Description: We use the fully coupled atmosphere-ocean three-dimensional model of intermediate complexity iLOVECLIM to simulate the climate and oxygen stable isotopic signal during the Last Glacial Maximum (LGM, 21 000 yr). By using a model that is able to explicitly simulate the sensor (d18O), results can be directly compared with data from climatic archives in the different realms. Our results indicate that iLOVECLIM reproduces well the main feature of the LGM climate in the atmospheric and oceanic components. The annual mean d18O in precipitation shows more depleted values in the northern and southern high latitudes during the LGM. The model reproduces very well the spatial gradient observed in ice core records over the Greenland ice-sheet. We observe a general pattern toward more enriched values for continental calcite d18O in the model at the LGM, in agreement with speleothem data. This can be explained by both a general atmospheric cooling in the tropical and subtropical regions and a reduction in precipitation as confirmed by reconstruction derived from pollens and plant macrofossils. Data-model comparison for sea surface temperature indicates that iLOVECLIM is capable to satisfyingly simulate the change in oceanic surface conditions between the LGM and present. Our data-model comparison for calcite d18O allows investigating the large discrepancies with respect to glacial temperatures recorded by different microfossil proxies in the North Atlantic region. The results argue for a trong mean annual cooling between the LGM and present (〉6°C), supporting the foraminifera transfer function reconstruction but in disagreement with alkenones and dinocyst reconstructions. The data-model comparison also reveals that large positive calcite d18O anomaly in the Southern Ocean may be explained by an important cooling, although the driver of this pattern is unclear. We deduce a large positive d18Osw anomaly for the north Indian Ocean that contrasts with a large negative d18Osw anomaly in the China Sea between the LGM and present. This pattern may be linked to changes in the hydrological cycle over these regions. Our simulation of the deep ocean suggests that changes in d18Osw between the LGM and present are not spatially homogenous. This is supported by reconstructions derived from pore fluids in deep-sea sediments. The model underestimates the deep ocean cooling thus biasing the comparison with benthic calcite d18O data. Nonetheless, our data-model comparison support a heterogeneous cooling of few degrees (2-4°C) in the LGM Ocean.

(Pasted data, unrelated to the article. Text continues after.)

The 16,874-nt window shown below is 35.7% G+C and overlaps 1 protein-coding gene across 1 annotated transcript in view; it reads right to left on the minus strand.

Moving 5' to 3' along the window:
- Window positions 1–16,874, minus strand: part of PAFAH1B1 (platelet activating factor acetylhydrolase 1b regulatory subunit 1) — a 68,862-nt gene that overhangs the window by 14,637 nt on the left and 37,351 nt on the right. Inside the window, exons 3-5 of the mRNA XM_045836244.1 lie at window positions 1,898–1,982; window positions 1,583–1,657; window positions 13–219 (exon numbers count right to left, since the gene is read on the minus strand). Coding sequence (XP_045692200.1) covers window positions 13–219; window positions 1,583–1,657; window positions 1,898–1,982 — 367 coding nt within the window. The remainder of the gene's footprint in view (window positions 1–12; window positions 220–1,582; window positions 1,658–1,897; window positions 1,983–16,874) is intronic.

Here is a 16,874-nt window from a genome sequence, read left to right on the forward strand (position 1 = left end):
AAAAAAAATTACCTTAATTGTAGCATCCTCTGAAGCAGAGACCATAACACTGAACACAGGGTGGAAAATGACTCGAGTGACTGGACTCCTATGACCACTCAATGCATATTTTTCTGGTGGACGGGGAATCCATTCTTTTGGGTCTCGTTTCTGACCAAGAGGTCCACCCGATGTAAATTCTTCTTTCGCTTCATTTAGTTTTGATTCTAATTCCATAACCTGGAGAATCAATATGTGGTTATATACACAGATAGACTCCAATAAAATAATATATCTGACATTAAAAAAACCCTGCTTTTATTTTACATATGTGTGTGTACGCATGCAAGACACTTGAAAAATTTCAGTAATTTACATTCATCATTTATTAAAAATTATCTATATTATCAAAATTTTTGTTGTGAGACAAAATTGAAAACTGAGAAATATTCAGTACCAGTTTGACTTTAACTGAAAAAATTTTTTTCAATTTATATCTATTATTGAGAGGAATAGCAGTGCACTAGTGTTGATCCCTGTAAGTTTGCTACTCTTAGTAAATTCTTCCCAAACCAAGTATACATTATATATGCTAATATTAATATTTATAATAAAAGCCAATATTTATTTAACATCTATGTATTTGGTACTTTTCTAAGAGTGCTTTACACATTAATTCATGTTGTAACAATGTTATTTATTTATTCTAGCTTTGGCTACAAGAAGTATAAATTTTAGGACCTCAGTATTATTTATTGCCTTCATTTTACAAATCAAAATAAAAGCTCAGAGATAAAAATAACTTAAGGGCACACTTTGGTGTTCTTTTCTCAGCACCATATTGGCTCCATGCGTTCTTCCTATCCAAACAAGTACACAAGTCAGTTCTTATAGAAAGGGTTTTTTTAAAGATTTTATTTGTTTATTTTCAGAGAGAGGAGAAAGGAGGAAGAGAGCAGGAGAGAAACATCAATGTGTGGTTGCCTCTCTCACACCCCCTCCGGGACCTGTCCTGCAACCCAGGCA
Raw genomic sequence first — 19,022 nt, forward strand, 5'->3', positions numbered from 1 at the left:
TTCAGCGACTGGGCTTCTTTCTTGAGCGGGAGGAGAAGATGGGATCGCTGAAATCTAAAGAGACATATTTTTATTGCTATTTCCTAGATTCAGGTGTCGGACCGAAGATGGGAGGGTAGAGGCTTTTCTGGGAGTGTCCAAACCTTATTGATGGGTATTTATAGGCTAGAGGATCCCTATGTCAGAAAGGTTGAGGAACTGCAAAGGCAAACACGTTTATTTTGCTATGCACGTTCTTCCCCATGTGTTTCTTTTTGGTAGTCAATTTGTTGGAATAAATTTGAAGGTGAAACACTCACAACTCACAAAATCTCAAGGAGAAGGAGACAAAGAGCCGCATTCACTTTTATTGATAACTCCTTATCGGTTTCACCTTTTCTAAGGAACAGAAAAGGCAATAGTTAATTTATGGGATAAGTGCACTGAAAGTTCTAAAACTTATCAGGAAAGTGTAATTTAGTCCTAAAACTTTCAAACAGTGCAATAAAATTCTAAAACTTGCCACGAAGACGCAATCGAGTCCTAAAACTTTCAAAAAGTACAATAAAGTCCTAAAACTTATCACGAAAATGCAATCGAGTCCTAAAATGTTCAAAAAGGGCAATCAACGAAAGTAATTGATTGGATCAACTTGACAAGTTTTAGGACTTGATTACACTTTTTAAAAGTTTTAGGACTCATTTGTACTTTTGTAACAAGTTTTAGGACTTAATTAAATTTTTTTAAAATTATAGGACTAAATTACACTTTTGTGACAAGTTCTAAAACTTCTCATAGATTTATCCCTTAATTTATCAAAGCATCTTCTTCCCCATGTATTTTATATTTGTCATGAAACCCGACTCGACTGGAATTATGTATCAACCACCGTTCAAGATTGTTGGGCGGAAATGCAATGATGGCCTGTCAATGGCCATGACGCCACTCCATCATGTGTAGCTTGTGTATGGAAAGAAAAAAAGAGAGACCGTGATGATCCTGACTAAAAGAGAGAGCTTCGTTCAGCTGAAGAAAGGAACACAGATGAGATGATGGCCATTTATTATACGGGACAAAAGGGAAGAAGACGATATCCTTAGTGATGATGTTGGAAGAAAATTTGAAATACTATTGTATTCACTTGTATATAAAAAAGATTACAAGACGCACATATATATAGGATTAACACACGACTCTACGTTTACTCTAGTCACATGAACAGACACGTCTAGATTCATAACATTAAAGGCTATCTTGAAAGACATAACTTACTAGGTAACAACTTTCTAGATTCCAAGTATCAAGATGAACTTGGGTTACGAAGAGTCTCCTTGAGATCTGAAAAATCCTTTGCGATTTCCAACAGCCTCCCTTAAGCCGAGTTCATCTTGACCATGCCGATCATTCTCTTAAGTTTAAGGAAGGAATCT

Type: Dataset